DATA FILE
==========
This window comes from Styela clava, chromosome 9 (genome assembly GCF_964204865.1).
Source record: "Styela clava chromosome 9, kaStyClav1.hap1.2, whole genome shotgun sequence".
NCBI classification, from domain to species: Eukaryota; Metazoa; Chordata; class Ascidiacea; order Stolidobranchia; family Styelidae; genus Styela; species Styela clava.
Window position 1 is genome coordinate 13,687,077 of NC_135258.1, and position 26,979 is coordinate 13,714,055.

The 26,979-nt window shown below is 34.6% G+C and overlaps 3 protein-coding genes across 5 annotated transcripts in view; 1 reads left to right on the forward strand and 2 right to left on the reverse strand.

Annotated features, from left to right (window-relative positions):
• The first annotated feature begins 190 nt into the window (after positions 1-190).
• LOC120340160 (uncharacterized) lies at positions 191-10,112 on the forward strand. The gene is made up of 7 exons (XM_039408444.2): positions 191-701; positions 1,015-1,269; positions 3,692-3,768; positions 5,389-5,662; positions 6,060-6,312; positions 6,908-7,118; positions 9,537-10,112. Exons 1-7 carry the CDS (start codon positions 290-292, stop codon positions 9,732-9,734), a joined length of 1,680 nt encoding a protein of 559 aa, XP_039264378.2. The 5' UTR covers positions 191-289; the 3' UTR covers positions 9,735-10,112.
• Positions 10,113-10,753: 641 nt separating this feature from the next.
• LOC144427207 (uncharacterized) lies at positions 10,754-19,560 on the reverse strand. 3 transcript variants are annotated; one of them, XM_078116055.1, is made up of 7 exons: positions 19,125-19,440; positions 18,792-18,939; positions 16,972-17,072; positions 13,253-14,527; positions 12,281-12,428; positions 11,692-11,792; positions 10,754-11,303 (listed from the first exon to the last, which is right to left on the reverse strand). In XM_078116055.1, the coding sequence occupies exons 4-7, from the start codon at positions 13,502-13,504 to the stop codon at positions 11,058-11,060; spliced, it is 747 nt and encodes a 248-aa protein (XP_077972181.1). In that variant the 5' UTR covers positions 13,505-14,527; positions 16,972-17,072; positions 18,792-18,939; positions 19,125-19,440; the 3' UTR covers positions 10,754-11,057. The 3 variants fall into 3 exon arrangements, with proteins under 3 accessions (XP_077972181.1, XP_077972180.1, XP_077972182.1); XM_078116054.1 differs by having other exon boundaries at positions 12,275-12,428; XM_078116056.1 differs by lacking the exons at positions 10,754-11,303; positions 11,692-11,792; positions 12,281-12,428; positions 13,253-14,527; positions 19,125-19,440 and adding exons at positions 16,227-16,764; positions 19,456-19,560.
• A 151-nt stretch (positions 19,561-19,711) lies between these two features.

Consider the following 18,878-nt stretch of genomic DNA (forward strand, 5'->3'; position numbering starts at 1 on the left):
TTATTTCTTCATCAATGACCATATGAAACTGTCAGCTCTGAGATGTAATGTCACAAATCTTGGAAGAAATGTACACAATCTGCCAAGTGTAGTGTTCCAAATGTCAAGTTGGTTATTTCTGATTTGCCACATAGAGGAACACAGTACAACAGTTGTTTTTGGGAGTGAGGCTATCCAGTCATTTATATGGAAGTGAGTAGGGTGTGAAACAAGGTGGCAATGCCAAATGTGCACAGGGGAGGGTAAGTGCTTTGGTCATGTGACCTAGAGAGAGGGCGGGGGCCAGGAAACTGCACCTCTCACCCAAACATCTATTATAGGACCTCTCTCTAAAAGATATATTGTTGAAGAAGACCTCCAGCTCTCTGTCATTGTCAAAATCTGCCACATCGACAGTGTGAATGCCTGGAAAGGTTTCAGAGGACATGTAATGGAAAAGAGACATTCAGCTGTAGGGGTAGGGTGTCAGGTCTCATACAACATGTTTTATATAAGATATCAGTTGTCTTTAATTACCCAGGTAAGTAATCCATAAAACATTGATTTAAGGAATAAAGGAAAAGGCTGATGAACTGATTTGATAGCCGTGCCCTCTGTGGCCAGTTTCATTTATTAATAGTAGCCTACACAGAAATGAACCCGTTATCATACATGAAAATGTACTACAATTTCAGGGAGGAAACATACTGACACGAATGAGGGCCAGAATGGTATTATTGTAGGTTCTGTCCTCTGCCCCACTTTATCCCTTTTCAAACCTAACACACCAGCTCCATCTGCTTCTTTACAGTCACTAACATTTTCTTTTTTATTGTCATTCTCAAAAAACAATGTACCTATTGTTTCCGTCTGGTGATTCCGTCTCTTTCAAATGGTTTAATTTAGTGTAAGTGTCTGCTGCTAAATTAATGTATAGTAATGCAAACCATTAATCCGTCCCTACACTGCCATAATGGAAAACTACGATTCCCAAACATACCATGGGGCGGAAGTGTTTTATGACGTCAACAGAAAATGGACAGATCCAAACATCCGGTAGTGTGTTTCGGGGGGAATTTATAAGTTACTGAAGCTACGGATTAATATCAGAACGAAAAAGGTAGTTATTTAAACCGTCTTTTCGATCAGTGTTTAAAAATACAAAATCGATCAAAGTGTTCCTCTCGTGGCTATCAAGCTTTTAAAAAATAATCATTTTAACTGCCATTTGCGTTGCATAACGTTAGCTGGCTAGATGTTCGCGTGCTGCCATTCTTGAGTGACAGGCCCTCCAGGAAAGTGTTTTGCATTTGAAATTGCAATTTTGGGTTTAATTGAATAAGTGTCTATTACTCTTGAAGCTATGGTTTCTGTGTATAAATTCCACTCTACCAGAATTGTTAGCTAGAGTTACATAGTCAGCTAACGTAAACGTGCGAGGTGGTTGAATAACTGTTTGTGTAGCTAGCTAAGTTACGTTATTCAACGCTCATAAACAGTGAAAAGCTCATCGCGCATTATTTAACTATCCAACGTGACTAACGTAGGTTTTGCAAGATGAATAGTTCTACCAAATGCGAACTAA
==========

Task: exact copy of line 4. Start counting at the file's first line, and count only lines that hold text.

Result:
Window position 1 is genome coordinate 13,687,077 of NC_135258.1, and position 26,979 is coordinate 13,714,055.